Japan still finds the PSP useful — improved GPS functionality

Digital World Tokyo brings word about some updated PSP software called Everybody’s Map 2. The software works with a GPS dongle that’s available for somewhere around 5,000 yen ($41 USD), and costs 50,040 yen on top of that. It’ll allow you to create a street-level map of where you’re at.

Everybody’s Map 2, as the package is quaintly called, allows note-taking and wireless map-sharing through a service called PetaMap. The latter is a collaborative tool that lets users share points of interest through a central server and apply them to their own personalized maps if they wish. Users can also create guides to, for example, the best cafes in Tokyo, or download existing ones on particular themes.

The system also gives you information as to what’s nearby, so you can find the nearest butler cafe or doujinshi shop. On top of that, the software also gives information about local car rental rates, local bars and alcohol shops, along with movie theatres, hotels, and I wouldn’t put it past them to include prostitute rates. Japan is just that efficent.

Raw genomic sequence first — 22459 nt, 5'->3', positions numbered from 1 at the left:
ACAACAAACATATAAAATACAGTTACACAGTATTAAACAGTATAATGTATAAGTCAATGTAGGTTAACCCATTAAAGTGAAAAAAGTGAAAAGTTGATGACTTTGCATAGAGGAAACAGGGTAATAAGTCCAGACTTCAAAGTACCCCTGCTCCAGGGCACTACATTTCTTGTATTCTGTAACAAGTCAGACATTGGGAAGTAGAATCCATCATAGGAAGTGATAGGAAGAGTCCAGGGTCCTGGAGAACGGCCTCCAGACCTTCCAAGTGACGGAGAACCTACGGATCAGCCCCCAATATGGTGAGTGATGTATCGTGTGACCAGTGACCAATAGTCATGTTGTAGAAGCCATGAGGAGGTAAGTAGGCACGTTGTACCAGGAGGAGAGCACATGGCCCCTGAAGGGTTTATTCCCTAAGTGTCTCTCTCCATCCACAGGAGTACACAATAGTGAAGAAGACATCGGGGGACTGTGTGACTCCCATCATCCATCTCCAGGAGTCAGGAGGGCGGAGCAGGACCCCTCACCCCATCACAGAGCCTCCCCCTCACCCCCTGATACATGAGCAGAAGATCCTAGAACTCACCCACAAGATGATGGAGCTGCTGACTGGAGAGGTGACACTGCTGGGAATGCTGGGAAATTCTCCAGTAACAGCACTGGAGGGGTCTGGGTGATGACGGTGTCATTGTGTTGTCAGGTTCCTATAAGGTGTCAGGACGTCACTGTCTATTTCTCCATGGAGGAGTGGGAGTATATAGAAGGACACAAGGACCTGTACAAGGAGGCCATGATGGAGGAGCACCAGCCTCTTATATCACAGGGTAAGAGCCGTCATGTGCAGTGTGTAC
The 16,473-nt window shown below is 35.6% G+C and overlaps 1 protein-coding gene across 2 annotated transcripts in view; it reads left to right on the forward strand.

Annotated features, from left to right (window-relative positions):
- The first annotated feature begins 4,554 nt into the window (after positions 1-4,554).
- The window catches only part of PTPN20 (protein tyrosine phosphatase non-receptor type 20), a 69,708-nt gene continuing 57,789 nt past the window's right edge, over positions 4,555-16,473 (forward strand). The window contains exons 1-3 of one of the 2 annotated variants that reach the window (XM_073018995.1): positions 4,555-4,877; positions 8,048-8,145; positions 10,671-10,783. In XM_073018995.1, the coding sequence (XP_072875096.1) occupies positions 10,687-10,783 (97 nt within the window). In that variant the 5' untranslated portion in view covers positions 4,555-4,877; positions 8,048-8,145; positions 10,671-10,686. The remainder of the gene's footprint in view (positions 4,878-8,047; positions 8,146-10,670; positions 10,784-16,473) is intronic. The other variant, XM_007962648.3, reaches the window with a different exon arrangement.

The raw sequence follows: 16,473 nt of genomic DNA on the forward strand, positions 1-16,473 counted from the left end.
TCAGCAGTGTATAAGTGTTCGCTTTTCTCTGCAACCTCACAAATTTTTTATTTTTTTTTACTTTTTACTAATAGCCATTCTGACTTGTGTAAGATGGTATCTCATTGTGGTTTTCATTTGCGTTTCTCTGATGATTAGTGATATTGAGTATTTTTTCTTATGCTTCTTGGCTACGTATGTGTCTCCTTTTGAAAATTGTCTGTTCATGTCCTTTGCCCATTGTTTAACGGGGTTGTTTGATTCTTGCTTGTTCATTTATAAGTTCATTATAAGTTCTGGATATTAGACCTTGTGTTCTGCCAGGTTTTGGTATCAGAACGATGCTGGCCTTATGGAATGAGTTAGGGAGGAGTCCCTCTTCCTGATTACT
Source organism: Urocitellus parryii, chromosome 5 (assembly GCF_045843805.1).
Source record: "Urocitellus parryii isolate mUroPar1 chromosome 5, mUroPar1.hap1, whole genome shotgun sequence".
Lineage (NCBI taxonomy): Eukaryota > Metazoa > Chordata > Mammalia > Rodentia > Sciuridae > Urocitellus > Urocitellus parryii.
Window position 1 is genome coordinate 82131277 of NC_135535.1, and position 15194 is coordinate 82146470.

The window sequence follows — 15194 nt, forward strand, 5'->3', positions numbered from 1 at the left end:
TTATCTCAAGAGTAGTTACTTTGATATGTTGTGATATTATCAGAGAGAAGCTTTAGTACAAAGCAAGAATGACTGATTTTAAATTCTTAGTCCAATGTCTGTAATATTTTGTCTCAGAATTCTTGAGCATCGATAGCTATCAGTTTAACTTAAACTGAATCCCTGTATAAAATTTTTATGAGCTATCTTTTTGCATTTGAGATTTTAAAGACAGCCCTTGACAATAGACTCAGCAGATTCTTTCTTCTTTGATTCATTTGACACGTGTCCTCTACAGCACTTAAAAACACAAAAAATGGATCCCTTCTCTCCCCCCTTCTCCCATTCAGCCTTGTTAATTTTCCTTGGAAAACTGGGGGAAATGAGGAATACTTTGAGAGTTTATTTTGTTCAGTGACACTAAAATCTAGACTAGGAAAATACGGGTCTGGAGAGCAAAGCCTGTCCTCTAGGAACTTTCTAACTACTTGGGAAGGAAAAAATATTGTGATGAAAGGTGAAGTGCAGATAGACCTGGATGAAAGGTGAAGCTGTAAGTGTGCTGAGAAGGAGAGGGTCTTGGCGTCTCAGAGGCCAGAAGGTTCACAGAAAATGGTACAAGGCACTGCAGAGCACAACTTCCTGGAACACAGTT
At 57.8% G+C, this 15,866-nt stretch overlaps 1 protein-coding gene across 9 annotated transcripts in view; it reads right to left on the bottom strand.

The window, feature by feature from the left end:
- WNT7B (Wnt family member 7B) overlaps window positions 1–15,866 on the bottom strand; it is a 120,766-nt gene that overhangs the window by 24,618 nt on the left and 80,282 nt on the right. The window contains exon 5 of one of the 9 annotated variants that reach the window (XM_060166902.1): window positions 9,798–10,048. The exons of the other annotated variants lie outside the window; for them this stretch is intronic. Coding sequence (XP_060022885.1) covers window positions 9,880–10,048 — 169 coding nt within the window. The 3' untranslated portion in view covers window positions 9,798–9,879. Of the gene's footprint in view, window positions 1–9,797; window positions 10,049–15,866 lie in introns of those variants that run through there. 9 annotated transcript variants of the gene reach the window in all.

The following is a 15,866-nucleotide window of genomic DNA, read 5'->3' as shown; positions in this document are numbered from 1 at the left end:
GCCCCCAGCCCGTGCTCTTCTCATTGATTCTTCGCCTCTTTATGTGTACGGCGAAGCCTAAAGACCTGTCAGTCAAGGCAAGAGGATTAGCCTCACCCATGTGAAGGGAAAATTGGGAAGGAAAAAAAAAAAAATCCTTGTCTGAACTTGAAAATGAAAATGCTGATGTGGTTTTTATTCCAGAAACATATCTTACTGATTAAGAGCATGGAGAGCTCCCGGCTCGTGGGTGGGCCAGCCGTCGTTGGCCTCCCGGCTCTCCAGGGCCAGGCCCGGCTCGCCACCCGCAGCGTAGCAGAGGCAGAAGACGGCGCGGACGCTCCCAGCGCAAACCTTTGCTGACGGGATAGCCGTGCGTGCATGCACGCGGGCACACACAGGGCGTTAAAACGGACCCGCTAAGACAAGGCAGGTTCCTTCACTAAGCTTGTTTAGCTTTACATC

Personally, I think this is pretty nice. It’d be a good use for my PSP whenever I get around to buying one and I’m in Japan. I mean, it’s hard throwing down 10,000 yen for this, but it would be worth it if it saves me in multiple situations. I don’t think this is implemented, but being able to read submitted reviews of places would be a great addition.

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